Additionally, cats kill hundreds of millions of birds annually in the United States, often pouncing on ground-feeding birds and those dazed by window collisions. Responsible and caring cat owners keep their cats indoors, where they're also safer from traffic, disease and fights with other animals. Outdoor cats are especially dangerous to birds in the spring when fledglings are on the ground. Bells on cat collars are usually ineffective for deterring predation.
These simple, screen-bottomed trays typically sit several inches off the ground or your deck and help to keep grain or seeds and bird droppings from coming in contact with each other. Some feeders have covers to keep out snow; others may have wire mesh to keep out squirrels and large birds like crows. Ground feeding tables should be placed in open areas at least 10 feet from the nearest tree or shrub to give birds a chance to flee predators. Doves, juncos, sparrows, towhees, goldfinches and cardinals are all likely to visit ground feeders. Avoid using ground feeders if cats are likely to pounce from nearby shrubs.
Sunflower and Seed-Tube Feeders
If you're going to put out just one feeder, this is your best choice. Be sure to select a model with metal ports around the seed dispensers to protect the feeder from nibbling squirrels and house sparrows. Hang the feeder at least 5 feet off the ground, and try to position it near a window where you can enjoy the visitors, which are likely to include chickadees, titmice, nuthatches, goldfinches, siskins and, purple and house finches. Reduce the risk of bird collisions by placing the feeder less than 3 feet from a window or more than 30 feet away.
Suet is popular with titmice, chickadees, nuthatches and woodpeckers. Wrens, creepers and warblers will also occasionally peck at suet. While you can hang suet chunks in a mesh onion bag, you can also purchase cage feeders. Some people like to make their own suet puddings by grinding the suet and adding seeds and create homemade suet feeders by packing the mixture into the crevices of large pine cones. Suet feeders can be hung from trees, from poles near other feeders or from a wire stretched between trees.
Hopper feeders keep several pounds of mixed seed dry and ready for hungry birds. Birds hopping on the feeder trigger the release of seeds. Hopper feeders should be positioned on a pole about 5 feet off the ground, or hung from a tree branch, and will draw all the species that tube feeders attract, along with larger birds, like jays, grackles, redwinged blackbirds and cardinals.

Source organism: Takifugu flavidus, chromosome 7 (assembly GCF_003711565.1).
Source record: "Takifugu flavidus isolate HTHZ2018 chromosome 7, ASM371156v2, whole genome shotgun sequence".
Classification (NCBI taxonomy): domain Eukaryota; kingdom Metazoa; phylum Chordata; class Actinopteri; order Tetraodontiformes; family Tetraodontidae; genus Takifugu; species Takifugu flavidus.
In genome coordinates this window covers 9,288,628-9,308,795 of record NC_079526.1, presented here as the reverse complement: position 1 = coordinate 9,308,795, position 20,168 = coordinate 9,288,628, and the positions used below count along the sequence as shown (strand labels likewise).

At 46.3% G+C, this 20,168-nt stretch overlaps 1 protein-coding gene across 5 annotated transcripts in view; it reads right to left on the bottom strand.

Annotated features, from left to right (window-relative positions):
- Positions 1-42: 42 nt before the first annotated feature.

Especially designed to dispense nyjer (thistle) seed, these feeders have tiny holes that make the seed available only to small-beaked finches, such as goldfinches, redpolls and pine siskins. Hang your thistle feeder from a tree or place it on a 5-foot pole near other feeders. Squirrel baffles will help to protect the feeder.
TIPS: Make sure the selected feeder is maintained year-round, especially in harsh winter climates that make natural food sources hard to find. Birds typically burn more calories in winter to stay warm. For example, chickadees have to eat 20 times more in winter than in summer.
Mount hummingbird feeders in the shade to help prevent the food from spoiling and within 3 feet of a window for best viewing. The birds will quickly get comfortable enough to feed and be watched up close. Keeping a feeder near your house also reduces injuries to birds caused by flying into the reflective window since they can't build up enough speed to hurt themselves.
Squirrels are best excluded by placing feeders on a pole in an open area. Pole-mounted feeders should be about 5 feet off the ground and protected by a cone-shaped baffle (at least 17 inches in diameter) or similar obstacle below the feeder. Locate pole-mounted feeders at least 10 feet from the nearest shrub, tree or other tall structure. Squirrel feeders stocked with blends that are especially attractive to squirrels and chipmunks can reduce competition for high-priced foods offered at bird feeders. Locate squirrel feeders far from bird feeders to further reduce competition.